Smoking remains a leading cause of preventable disease and premature death woridwide. Approximately 1 out of every 5 deaths is associated with cigarette smoking, and roughly half of all daily smokers will die prematurely from tobacco-related illnesses. Nicotine is widely accepted as a necessary constituent in tobacco driving use and dependence. A significant reduction in the nicotine content of cigarettes represents an innovative regulatory strategy with the potential to markedly reduce consumption and lead to greater likelihood of quitting. The Family Smoking Prevention and Tobacco Control Act (FSPTCA) enables the FDA to establish tobacco product standards including placing limits on the allowable nicotine content of cigarettes. For such a policy to be implemented safely and successfully, a number of critical issues and questions must be evaluated. One primary issue is to determine an appropriately low yield of nicotine content per cigarette that is below the addictive 'threshold'of nicotine, while at the same time balances reduced withdrawal effects and maximizes acceptability. Study 1 directly bears on this issue. Study 1 will assess three different low nicotine yields (0.02, 0.06, 0.18 mg) over a 6-week period and the data generated will be used to select an optimal nicotine yield for the remaining study in Project 1 and for Projects 2 and 3. A second major issue is whether simultaneous nicotine replacement therapy (NRT) facilitates the transition to very low nicotine content (VLNC) cigarettes. Recent evidence suggests that NRT may decrease use of VLNC cigarettes, reduce the volume of smoke inhaled per cigarette, and reduce drop-out rate. Study 2 will compare the effects of VLNC cigarettes in participants on 21 mg transdermal nicotine to another group that smokers VLNC cigarettes while wearing a placebo patch. A third group smoking normal nicotine content cigarettes and wearing placebo patches will be included as an additional control.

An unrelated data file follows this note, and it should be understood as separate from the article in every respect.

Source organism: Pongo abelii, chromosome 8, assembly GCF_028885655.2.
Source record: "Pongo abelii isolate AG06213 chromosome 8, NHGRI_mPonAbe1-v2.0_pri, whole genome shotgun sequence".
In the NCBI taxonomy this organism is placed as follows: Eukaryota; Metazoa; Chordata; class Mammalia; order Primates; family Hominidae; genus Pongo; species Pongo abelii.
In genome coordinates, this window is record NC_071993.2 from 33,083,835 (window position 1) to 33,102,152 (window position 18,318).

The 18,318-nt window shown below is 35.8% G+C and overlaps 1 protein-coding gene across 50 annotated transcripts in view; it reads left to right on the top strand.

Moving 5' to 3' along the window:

Public Health Relevance

This project has two goals. Study 1 will determine the optimal yield for very low nicotine cigarettes that leads to reduced smoking, but also minimal discomfort and maximal acceptability. Study 2 will determine if nicotine replacement aids in the transition to very low nicotine cigarettes. Both studies will advance understanding of the feasibility of using very low nicotine cigarettes to reduce the health burden of smoking.

National Institute of Health (NIH)
National Institute on Drug Abuse (NIDA)
Specialized Center--Cooperative Agreements (U54)
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Special Emphasis Panel (ZDA1-EXL-T)
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University of Pittsburgh
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